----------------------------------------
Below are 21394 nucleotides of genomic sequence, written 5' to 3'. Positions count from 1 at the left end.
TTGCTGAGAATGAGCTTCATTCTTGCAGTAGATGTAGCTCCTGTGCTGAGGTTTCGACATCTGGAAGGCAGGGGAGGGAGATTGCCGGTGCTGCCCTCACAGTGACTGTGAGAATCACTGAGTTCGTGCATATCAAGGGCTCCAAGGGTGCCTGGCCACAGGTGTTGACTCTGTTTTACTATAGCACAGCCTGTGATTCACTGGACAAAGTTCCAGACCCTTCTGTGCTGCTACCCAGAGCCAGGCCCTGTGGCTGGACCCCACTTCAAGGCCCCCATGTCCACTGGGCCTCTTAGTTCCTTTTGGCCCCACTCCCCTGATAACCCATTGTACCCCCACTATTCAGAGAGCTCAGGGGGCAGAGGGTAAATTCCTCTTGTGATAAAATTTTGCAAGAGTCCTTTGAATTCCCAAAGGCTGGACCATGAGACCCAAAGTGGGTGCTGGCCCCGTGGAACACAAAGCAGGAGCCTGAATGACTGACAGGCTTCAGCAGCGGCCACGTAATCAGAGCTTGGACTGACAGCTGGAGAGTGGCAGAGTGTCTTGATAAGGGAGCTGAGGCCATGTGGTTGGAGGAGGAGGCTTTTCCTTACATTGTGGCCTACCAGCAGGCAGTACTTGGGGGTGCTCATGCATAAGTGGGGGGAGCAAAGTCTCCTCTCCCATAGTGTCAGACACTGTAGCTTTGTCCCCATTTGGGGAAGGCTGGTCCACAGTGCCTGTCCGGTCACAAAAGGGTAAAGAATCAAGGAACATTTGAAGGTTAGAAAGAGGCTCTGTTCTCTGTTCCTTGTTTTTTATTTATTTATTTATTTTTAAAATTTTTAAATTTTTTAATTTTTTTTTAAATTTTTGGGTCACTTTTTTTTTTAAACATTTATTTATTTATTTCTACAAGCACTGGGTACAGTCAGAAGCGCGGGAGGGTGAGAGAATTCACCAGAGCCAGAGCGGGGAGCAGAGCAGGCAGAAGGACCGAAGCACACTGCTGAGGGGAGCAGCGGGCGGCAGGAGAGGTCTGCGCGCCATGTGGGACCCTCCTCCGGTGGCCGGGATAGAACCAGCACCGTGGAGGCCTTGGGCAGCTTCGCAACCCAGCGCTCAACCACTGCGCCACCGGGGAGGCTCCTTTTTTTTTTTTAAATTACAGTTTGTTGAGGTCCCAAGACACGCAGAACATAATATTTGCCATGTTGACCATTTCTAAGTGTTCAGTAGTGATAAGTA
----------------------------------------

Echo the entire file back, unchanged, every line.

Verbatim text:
Below are 21394 nucleotides of genomic sequence, written 5' to 3'. Positions count from 1 at the left end.
TTGCTGAGAATGAGCTTCATTCTTGCAGTAGATGTAGCTCCTGTGCTGAGGTTTCGACATCTGGAAGGCAGGGGAGGGAGATTGCCGGTGCTGCCCTCACAGTGACTGTGAGAATCACTGAGTTCGTGCATATCAAGGGCTCCAAGGGTGCCTGGCCACAGGTGTTGACTCTGTTTTACTATAGCACAGCCTGTGATTCACTGGACAAAGTTCCAGACCCTTCTGTGCTGCTACCCAGAGCCAGGCCCTGTGGCTGGACCCCACTTCAAGGCCCCCATGTCCACTGGGCCTCTTAGTTCCTTTTGGCCCCACTCCCCTGATAACCCATTGTACCCCCACTATTCAGAGAGCTCAGGGGGCAGAGGGTAAATTCCTCTTGTGATAAAATTTTGCAAGAGTCCTTTGAATTCCCAAAGGCTGGACCATGAGACCCAAAGTGGGTGCTGGCCCCGTGGAACACAAAGCAGGAGCCTGAATGACTGACAGGCTTCAGCAGCGGCCACGTAATCAGAGCTTGGACTGACAGCTGGAGAGTGGCAGAGTGTCTTGATAAGGGAGCTGAGGCCATGTGGTTGGAGGAGGAGGCTTTTCCTTACATTGTGGCCTACCAGCAGGCAGTACTTGGGGGTGCTCATGCATAAGTGGGGGGAGCAAAGTCTCCTCTCCCATAGTGTCAGACACTGTAGCTTTGTCCCCATTTGGGGAAGGCTGGTCCACAGTGCCTGTCCGGTCACAAAAGGGTAAAGAATCAAGGAACATTTGAAGGTTAGAAAGAGGCTCTGTTCTCTGTTCCTTGTTTTTTATTTATTTATTTATTTTTAAAATTTTTAAATTTTTTAATTTTTTTTTAAATTTTTGGGTCACTTTTTTTTTTAAACATTTATTTATTTATTTCTACAAGCACTGGGTACAGTCAGAAGCGCGGGAGGGTGAGAGAATTCACCAGAGCCAGAGCGGGGAGCAGAGCAGGCAGAAGGACCGAAGCACACTGCTGAGGGGAGCAGCGGGCGGCAGGAGAGGTCTGCGCGCCATGTGGGACCCTCCTCCGGTGGCCGGGATAGAACCAGCACCGTGGAGGCCTTGGGCAGCTTCGCAACCCAGCGCTCAACCACTGCGCCACCGGGGAGGCTCCTTTTTTTTTTTTAAATTACAGTTTGTTGAGGTCCCAAGACACGCAGAACATAATATTTGCCATGTTGACCATTTCTAAGTGTTCAGTAGTGATAAGTA